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Well-organized financial records will save you time and money, not only in taxes but also in tax preparation.

Here's a quick rundown of suggested recordkeeping for individuals.

  • Keep your critical records indefinitely. Other records can safely be discarded after several years.
  • Keep tax returns (and any records used to prepare them) at least three years after the filing date if you have only W-2 and interest income, preferably six years if your returns are more complex. The IRS has six years to audit you if it suspects you've underreported income by more than 25%.
  • For investments in real estate, keep records until at least six years after the filing date of the return reporting the sale of that property.
  • For investments in stocks, bonds, and mutual funds, keep yearend brokerage statements and 1099s and toss interim statements. Retain all brokerage confirmations showing your cost basis.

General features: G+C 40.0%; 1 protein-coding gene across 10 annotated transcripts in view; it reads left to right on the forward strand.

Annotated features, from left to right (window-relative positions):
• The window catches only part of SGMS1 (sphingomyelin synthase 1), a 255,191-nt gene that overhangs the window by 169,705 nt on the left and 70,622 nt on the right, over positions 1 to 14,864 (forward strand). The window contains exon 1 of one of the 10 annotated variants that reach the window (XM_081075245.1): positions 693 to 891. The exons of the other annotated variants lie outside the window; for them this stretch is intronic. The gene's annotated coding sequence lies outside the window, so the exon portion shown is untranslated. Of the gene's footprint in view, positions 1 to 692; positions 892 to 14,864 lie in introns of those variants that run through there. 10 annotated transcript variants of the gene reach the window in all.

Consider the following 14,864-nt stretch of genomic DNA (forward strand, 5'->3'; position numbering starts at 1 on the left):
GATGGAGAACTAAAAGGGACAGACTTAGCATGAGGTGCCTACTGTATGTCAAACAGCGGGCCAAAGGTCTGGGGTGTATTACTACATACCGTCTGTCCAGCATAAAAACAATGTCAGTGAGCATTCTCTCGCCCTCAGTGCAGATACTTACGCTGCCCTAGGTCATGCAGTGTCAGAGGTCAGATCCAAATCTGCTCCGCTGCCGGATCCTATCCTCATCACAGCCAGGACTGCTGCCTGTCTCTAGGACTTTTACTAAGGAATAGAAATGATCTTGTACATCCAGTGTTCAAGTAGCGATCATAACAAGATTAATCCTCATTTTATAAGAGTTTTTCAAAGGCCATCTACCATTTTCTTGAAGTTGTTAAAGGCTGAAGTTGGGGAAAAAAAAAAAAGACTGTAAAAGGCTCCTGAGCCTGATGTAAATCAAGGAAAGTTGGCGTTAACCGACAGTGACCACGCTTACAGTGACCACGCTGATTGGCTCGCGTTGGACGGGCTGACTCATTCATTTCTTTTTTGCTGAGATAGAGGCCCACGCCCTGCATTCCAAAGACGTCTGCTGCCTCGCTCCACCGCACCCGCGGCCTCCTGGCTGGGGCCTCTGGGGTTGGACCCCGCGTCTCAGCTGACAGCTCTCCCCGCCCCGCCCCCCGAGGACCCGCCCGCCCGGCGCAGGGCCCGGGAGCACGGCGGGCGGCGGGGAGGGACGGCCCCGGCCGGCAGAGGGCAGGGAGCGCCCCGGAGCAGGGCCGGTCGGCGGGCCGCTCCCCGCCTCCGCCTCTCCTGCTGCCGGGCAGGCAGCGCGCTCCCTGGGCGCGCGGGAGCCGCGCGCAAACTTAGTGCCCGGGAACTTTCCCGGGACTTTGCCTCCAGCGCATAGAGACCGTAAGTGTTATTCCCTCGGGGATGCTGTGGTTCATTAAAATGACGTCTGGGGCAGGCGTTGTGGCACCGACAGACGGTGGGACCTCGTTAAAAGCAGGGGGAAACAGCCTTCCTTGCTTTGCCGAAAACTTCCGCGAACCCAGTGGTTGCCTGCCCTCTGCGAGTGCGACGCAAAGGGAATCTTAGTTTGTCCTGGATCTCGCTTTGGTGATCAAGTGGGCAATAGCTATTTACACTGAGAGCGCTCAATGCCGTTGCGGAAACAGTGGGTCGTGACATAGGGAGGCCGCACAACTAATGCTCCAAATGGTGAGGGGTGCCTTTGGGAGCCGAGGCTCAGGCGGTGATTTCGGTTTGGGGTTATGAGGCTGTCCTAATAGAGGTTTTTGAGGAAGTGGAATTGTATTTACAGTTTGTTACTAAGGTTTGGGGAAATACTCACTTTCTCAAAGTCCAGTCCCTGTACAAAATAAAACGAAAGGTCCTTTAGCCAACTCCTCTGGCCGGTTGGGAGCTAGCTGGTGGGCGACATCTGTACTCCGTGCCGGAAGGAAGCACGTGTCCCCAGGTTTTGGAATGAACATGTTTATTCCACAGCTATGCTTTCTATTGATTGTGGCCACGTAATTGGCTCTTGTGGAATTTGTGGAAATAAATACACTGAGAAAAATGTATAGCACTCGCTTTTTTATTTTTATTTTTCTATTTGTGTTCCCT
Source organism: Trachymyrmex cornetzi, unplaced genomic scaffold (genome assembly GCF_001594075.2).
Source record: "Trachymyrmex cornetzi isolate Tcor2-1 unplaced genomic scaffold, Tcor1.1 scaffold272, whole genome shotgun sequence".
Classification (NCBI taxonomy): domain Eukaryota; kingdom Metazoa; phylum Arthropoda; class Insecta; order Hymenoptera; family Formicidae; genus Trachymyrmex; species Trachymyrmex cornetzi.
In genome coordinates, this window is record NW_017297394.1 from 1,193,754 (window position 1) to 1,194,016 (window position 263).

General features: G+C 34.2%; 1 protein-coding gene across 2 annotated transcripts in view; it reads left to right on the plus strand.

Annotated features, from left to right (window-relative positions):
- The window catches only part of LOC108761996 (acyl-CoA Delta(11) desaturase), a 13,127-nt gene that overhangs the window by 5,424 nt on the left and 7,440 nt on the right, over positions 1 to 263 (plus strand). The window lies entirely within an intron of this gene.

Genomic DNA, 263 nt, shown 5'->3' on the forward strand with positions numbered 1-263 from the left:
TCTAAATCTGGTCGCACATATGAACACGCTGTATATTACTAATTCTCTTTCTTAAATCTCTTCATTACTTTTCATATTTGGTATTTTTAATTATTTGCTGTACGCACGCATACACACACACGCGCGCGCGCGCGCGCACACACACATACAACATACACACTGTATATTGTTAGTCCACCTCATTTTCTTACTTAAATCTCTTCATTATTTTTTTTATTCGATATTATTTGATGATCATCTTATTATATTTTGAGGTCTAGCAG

• For your home, keep the settlement statement and records of home improvements. These validate your cost basis for future home sales if they are needed.
  • Some records should be retained permanently. This applies to IRAs and pensions (Forms 1040, 8606, 5498, and 1099-R), wills, divorce decrees, and most other legal documents.
  • You don't need an elaborate recordkeeping system. File tax returns separately by year, and file investment records by broker. For expenses, even an accordion file tabbed by category works wonders. Within a given category, use a separate envelope for each year's receipts and cancelled checks, and enclose a tape showing the expense total.

If you have questions about recordkeeping, or if we can assist you in setting up a system that works, contact our office. We're here to help.